Stop hamstringing U.S.

The Putin propaganda monument is an insult to the more than 100 million victims of communism. Seven million of these victims fled from the Soviet Army at the end of World War II, which brought Joseph Stalin's murderous dictatorship to Central Europe. The Soviets had many confrontations with the U.S. Army, at one time refusing previously agreed-upon U.S. entrance to Berlin.

Megachurch earnings mega fraud?

Recently some scrutiny has been cast upon evangelists representing the mega churches of America. Some people have raised legitimate questions about these evangelists' compensation — is it fair, opulent or downright obscene?

D.C. needs wage raise too

Earlier this week the Times reported that New York state had passed groundbreaking laws to raise the minimum wage to $15 and provide paid maternal and paternal leave to residents ("New York, California pass $15 minimum wage," Web, April 4). As a Washington resident, I am thrilled to see New York moving forward on raising the minimum wage and paid family leave.

Easy Zika-prevention move

Robert Novak and Paul Driessen are correct in topping their list of things that people "need to do" now to stop the spread of mosquito-borne diseases with the suggestion we "[d]estroy mosquito-producing sites" ("It's not just the Zika bug," Web, April 3). Unfortunately, they fail to mention two of the most obvious and effective actions everyone can take for accomplishing this. First, just stop littering. Second, clean up the existing roadside litter now before the mosquito-breeding season begins.

Supreme Court needs nine

It is the constitutional power of the president of the United States to appoint a justice to the Supreme Court when a vacancy on the bench appears. Although our current Republican-majority Congress rejects the idea of a liberal president replacing the seat of a conservative judge, there is nothing in the Constitution that would disallow such an appointment.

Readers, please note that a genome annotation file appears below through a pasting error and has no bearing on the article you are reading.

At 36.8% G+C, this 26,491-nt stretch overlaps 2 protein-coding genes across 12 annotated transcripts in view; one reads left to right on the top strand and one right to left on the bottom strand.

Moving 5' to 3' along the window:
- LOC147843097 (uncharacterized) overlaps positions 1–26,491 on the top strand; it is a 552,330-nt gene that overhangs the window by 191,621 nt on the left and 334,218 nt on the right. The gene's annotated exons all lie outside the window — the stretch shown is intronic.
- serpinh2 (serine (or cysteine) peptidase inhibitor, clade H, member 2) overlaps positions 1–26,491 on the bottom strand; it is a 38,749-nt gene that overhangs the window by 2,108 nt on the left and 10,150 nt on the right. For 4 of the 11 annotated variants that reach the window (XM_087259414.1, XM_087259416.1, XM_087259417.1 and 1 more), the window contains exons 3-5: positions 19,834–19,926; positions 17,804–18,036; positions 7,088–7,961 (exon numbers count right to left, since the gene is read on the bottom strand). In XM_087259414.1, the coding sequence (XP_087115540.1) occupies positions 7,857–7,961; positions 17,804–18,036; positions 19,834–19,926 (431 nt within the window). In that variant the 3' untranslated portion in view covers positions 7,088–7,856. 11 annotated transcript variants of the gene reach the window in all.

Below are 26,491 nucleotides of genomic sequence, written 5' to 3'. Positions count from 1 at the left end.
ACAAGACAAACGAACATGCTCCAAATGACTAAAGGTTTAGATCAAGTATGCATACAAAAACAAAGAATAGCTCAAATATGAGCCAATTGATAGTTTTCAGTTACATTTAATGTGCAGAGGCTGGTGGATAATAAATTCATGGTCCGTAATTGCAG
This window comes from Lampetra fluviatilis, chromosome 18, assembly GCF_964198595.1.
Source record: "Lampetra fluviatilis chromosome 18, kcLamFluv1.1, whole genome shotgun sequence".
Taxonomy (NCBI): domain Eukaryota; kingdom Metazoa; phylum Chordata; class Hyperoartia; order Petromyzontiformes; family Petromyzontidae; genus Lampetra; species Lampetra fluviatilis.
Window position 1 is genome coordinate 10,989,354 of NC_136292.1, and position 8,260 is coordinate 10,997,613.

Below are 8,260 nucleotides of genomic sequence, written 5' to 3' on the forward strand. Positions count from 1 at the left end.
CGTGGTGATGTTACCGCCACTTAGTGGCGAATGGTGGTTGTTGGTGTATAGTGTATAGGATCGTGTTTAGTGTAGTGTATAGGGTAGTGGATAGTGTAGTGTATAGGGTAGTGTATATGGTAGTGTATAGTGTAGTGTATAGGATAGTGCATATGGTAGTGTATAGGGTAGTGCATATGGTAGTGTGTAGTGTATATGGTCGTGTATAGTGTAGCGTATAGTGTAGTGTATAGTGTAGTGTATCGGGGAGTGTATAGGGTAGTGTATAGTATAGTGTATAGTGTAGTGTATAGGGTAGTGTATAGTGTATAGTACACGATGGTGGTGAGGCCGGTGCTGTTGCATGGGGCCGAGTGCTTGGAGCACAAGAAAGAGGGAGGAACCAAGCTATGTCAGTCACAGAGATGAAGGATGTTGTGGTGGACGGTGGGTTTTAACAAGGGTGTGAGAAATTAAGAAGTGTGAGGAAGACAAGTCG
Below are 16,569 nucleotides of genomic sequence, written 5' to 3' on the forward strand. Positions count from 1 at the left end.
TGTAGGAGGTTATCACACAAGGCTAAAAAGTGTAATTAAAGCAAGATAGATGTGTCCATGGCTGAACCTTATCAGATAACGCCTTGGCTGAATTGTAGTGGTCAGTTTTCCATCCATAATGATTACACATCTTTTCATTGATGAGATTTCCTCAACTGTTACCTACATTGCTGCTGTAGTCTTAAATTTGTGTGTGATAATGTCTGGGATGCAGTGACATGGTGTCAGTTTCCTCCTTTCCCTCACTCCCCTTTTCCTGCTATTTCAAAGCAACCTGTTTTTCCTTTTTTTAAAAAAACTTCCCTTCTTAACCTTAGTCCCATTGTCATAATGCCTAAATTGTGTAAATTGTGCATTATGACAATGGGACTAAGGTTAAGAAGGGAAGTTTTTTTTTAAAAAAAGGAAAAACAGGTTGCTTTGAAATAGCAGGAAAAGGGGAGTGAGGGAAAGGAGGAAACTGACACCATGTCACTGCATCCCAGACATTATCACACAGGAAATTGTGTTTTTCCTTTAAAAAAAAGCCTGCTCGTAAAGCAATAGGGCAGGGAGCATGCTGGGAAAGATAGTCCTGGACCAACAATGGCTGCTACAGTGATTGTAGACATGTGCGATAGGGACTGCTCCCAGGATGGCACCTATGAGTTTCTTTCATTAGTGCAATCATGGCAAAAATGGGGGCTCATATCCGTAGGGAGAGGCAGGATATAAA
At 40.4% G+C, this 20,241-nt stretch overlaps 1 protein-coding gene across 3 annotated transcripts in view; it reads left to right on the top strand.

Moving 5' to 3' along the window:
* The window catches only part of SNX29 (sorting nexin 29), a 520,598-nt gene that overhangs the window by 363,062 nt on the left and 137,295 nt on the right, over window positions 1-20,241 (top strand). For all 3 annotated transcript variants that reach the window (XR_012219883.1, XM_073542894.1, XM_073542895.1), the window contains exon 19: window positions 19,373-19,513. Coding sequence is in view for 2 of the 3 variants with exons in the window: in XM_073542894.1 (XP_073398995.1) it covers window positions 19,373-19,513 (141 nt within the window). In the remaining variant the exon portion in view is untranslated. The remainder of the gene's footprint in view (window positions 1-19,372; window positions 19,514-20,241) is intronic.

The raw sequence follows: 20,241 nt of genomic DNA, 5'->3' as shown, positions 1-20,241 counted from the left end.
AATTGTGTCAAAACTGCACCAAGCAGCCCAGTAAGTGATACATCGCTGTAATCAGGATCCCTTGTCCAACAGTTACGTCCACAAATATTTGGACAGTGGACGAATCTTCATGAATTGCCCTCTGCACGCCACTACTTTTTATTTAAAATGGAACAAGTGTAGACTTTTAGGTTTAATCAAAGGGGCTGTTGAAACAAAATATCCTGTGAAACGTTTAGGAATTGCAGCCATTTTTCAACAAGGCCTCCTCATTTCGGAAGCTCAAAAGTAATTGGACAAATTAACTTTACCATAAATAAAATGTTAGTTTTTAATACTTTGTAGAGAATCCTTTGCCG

Trump unfit for presidency

It is unlikely that Donald Trump will ever be president. Because of a flawed primary process, a news media that is hooked on style over substance and a relatively small band of irrationally angry voters, Mr. Trump has been made to look like a winner. In fact, most Republican primary voters oppose him.

Unilateral climate acts useless

The coalition of attorneys general who filed a brief last week in support of the Environmental Protection Agency's Clean Power Plan (CPP) apparently do not understand that the CPP will have no measurable impact on global climate ("Democratic attorneys general to police climate change dissent," Web, March 29).

No more 'apprentices'

Donald Trump's slogan, "Make America Great Again!" is an insult to "we the people" of the most exceptional country in the world. Mr. Trump, give us the date that America stopped being great. Is the idea of America as articulated by the Declaration of Independence, the Constitution and Lincoln's Gettysburg Address less valid today than yesterday?

Pro-Trump doesn't mean racist

The scrawling of a pro-Trump message on a whiteboard affixed to a student's door so offended the Scripps College student body president that she sent a campus-wide email denouncing the incident as "racist" ("Scripps College student government censures 'racist' pro-Trump message," Web, March 28). The written phase: "#trump2016."

Time to accept Trump

I've told my fellow Republicans and others repeatedly that my opinions on "The Donald" are still mixed. However, if I believed all the positives about him, we could be in for a very surprising and momentous victory should he win the presidency — particularly over a very flawed Democratic nominee.

Handing the election to Hillary

Donald Trump could win the Republican nomination but then lose to Hillary Clinton in the general election. He might severely damage the Republican Party and adversely impact Republicans in congressional and state races. His un-American campaign of political violence and hooliganism is reminiscent of 20th-century Nazi and communist dictators.